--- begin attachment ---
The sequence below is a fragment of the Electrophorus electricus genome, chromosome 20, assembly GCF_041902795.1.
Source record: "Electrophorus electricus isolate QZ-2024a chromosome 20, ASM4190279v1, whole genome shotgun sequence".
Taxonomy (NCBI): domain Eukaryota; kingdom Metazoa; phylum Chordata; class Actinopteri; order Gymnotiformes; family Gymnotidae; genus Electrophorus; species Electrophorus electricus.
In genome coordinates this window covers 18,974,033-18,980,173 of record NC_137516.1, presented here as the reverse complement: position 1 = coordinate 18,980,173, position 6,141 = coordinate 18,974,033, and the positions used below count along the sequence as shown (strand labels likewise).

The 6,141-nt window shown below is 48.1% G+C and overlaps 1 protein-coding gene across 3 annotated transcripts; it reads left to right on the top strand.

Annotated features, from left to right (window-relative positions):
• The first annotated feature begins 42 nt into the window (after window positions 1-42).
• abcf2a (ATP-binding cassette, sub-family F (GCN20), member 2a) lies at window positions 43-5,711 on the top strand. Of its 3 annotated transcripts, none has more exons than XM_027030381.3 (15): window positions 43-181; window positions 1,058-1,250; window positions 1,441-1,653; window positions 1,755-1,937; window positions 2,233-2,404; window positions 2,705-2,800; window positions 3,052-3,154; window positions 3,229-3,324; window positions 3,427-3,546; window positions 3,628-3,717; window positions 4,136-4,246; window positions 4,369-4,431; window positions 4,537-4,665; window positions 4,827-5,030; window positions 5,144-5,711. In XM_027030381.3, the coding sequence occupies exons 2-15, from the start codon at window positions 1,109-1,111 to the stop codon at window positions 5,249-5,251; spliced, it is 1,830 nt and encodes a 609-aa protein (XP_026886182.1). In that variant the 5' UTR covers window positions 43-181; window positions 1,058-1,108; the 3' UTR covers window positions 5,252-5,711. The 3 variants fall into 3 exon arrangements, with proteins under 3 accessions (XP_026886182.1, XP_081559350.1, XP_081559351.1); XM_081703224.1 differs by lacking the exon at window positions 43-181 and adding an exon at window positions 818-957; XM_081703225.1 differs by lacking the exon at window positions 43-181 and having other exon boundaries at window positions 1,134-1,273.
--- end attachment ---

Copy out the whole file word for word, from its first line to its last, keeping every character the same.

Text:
The sequence below is a fragment of the Electrophorus electricus genome, chromosome 20, assembly GCF_041902795.1.
Source record: "Electrophorus electricus isolate QZ-2024a chromosome 20, ASM4190279v1, whole genome shotgun sequence".
Taxonomy (NCBI): domain Eukaryota; kingdom Metazoa; phylum Chordata; class Actinopteri; order Gymnotiformes; family Gymnotidae; genus Electrophorus; species Electrophorus electricus.
In genome coordinates this window covers 18,974,033-18,980,173 of record NC_137516.1, presented here as the reverse complement: position 1 = coordinate 18,980,173, position 6,141 = coordinate 18,974,033, and the positions used below count along the sequence as shown (strand labels likewise).

The 6,141-nt window shown below is 48.1% G+C and overlaps 1 protein-coding gene across 3 annotated transcripts; it reads left to right on the top strand.

Annotated features, from left to right (window-relative positions):
• The first annotated feature begins 42 nt into the window (after window positions 1-42).
• abcf2a (ATP-binding cassette, sub-family F (GCN20), member 2a) lies at window positions 43-5,711 on the top strand. Of its 3 annotated transcripts, none has more exons than XM_027030381.3 (15): window positions 43-181; window positions 1,058-1,250; window positions 1,441-1,653; window positions 1,755-1,937; window positions 2,233-2,404; window positions 2,705-2,800; window positions 3,052-3,154; window positions 3,229-3,324; window positions 3,427-3,546; window positions 3,628-3,717; window positions 4,136-4,246; window positions 4,369-4,431; window positions 4,537-4,665; window positions 4,827-5,030; window positions 5,144-5,711. In XM_027030381.3, the coding sequence occupies exons 2-15, from the start codon at window positions 1,109-1,111 to the stop codon at window positions 5,249-5,251; spliced, it is 1,830 nt and encodes a 609-aa protein (XP_026886182.1). In that variant the 5' UTR covers window positions 43-181; window positions 1,058-1,108; the 3' UTR covers window positions 5,252-5,711. The 3 variants fall into 3 exon arrangements, with proteins under 3 accessions (XP_026886182.1, XP_081559350.1, XP_081559351.1); XM_081703224.1 differs by lacking the exon at window positions 43-181 and adding an exon at window positions 818-957; XM_081703225.1 differs by lacking the exon at window positions 43-181 and having other exon boundaries at window positions 1,134-1,273.